Surface geometries of (a) and (c) Model C compared with (b) and (d) Model D. Each airway was evaluated in combination with a metered dose inhaler (MDI) and dry powder inhaler (DPI). The cases evaluated were: (a) Model C with an MDI, (b) Model D with an MDI, (c) Model C with a DPI, and (d) Model D with a DPI.

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Fig. 3

Deposition efficiency (DE) of monodisperse aerosols in Model D using Zhou and Cheng [69] empirical formulations compared to CFD predictions at 30 L/min within different regions of the upper TB airways. The regions of interest are highlighted for each case.

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Fig. 2

Deposition efficiency (DE) of monodisperse aerosols in Model C using the Zhou and Cheng [69] empirical formulations compared to CFD predictions at 30 L/min within different regions of the upper TB airways. The regions of interest are highlighted for each case.

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Fig. 5

Sagittal plane velocity contours with midplane vector fields, along with selected axial cross-sectional contours and streamlines, in (a) Model C and (b) Model D for the MDI

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Fig. 6

Sagittal plane velocity contours with midplane vector fields, along with selected axial cross-sectional contours and streamlines, in (a) Model C and (b) Model D for the DPI

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Fig. 4

CFD predictions of deposition fraction (DF) for polydisperse pharmaceutical aerosols in Model C with both the (a) DPI and (b) MDI as compared with existing experimental data in the same geometry. The experimentally determined polydisperse particle profiles for both the DPI and MDI are shown as figure inserts. The DPI profile was corrected for deposition in the preseparator based on additional CFD simulations.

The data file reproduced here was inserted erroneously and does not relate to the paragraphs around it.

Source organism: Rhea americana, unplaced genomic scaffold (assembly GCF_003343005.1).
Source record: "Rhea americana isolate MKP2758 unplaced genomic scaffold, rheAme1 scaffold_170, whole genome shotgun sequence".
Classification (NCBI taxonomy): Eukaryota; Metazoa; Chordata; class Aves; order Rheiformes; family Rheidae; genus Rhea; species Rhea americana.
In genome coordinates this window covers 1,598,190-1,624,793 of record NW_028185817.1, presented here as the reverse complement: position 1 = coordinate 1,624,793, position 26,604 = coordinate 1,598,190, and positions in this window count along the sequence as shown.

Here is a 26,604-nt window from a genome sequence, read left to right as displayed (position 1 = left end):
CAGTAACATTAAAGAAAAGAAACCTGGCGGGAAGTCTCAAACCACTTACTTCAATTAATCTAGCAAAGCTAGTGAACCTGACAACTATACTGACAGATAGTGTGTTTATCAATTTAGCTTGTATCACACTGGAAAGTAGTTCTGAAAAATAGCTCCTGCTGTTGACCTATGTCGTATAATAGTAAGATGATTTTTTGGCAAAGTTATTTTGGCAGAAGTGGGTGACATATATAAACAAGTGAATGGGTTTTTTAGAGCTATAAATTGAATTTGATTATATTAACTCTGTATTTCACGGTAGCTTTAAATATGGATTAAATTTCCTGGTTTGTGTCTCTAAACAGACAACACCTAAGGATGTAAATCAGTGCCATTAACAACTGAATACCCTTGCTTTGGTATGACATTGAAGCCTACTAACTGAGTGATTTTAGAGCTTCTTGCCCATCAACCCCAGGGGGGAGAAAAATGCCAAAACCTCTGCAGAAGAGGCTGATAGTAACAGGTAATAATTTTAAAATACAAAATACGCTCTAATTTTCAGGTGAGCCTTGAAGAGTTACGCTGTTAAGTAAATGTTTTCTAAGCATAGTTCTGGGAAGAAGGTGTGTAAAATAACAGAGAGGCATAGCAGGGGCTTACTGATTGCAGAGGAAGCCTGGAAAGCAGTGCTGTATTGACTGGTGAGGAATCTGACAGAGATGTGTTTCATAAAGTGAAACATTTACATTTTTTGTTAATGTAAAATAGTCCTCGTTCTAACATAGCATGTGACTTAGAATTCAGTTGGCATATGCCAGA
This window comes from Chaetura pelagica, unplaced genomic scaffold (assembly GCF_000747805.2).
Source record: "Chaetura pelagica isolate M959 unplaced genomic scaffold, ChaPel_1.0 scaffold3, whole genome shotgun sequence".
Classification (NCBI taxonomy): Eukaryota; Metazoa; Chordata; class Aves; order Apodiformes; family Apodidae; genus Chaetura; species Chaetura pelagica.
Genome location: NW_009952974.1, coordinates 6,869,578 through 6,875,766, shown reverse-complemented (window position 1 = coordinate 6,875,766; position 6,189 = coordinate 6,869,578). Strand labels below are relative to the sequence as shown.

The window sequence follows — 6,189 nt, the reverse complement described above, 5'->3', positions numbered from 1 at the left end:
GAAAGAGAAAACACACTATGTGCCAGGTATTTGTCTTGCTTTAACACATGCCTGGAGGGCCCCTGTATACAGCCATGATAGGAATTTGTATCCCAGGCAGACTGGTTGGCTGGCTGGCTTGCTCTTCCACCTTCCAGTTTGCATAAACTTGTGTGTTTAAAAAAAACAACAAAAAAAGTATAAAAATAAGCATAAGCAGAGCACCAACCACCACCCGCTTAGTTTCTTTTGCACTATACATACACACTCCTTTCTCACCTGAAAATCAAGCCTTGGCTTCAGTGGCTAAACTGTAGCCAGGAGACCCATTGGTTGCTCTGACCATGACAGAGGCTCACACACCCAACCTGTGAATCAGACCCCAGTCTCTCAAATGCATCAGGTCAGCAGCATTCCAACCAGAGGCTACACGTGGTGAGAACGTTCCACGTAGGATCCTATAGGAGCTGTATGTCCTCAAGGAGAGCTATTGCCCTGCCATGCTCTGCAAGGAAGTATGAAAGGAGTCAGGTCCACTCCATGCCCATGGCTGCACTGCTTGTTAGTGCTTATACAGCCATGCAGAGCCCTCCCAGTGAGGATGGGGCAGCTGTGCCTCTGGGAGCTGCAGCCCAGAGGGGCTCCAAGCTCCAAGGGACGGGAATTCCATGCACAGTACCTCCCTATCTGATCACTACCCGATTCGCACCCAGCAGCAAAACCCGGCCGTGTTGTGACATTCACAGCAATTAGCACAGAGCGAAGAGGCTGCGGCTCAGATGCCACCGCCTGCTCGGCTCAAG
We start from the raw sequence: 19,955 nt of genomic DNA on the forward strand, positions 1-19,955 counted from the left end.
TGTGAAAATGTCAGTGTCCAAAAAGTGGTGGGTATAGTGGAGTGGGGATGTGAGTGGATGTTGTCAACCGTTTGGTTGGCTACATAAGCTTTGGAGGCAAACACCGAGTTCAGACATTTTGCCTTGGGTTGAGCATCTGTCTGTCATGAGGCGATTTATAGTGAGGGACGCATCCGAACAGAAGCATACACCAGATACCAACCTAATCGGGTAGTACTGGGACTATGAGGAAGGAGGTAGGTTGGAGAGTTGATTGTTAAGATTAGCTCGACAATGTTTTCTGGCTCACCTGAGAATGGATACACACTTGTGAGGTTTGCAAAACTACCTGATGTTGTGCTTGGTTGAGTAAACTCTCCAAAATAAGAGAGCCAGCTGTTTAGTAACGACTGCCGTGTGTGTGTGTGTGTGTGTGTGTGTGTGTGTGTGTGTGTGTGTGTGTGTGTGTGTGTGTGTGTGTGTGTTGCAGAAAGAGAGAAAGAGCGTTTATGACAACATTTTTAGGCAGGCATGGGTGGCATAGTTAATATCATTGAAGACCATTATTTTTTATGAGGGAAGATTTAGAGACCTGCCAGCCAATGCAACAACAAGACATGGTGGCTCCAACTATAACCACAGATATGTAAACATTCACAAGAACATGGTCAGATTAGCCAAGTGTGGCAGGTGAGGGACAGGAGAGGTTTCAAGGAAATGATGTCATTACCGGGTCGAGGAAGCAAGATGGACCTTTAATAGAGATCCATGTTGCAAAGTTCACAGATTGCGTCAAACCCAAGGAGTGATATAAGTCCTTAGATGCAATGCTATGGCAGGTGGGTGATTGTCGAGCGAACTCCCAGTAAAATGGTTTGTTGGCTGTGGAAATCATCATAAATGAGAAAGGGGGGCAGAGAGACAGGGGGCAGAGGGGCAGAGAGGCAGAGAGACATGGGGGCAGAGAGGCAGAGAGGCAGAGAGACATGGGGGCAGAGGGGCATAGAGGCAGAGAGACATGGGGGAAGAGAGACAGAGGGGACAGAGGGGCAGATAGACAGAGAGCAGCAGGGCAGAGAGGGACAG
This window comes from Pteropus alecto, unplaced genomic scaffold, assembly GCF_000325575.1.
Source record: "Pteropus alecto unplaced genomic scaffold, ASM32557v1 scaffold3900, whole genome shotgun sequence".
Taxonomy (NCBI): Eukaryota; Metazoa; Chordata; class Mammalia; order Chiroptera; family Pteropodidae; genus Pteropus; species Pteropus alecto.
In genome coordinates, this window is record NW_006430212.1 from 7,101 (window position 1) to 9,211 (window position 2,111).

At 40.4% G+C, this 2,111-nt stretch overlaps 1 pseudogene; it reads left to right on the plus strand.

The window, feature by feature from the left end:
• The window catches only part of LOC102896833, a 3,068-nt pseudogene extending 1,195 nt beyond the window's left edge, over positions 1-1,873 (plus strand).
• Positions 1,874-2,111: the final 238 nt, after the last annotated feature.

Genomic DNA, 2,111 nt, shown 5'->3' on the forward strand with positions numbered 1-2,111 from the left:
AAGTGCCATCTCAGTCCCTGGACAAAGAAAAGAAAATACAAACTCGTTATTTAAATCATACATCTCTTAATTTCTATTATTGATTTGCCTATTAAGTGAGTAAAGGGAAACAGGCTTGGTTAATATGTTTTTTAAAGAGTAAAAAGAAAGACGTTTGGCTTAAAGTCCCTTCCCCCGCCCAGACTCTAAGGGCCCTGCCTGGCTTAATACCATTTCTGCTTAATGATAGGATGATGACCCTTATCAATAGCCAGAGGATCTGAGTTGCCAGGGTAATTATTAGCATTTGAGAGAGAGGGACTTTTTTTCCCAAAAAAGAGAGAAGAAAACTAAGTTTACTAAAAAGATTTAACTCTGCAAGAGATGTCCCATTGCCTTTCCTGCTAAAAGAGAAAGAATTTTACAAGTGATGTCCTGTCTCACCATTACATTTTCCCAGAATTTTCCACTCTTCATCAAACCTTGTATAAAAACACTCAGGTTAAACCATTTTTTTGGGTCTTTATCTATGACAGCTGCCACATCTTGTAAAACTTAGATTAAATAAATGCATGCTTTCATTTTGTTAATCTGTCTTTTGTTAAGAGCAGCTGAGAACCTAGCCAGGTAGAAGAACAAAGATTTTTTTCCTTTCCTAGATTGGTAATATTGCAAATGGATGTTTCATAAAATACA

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Fig. 7

Deposition fraction (DF) in the mouth-throat (MT) and tracheobronchial (TB) airways for the MDI used in (a) Model C and (b) Model D, and for the DPI used in (c) Model C and (d) Model D. Also shown at the five lobar outlets are the fractions remaining (FR) and the mass median aerodynamic diameter (MMAD) of the remaining aerosol.

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Fig. 10

Deposition fraction (DF) in tetrahedral mesh as compared with hexahedral mesh results for the MDI used in (a) Model C and (b) Model D. Experimental values of DF are also included with Model C data based on identical inlet flow conditions.

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Fig. 11

Computation time for tetrahedral and hexahedral meshes of Model C and Model D with the MDI

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Fig. 8

Regional deposition fraction (DF) in the TB airways through the third bifurcation (B3) for Model C and Model D with the (a) MDI and (b) DPI. Deposition in B2 and B3 represents the total DF among multiple bifurcations in the TB model.

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Fig. 9

Deposition enhancement factor (DEF) for the MDI used in (a) Model C and (b) Model D, and the DPI used in (c) Model C and (d) Model D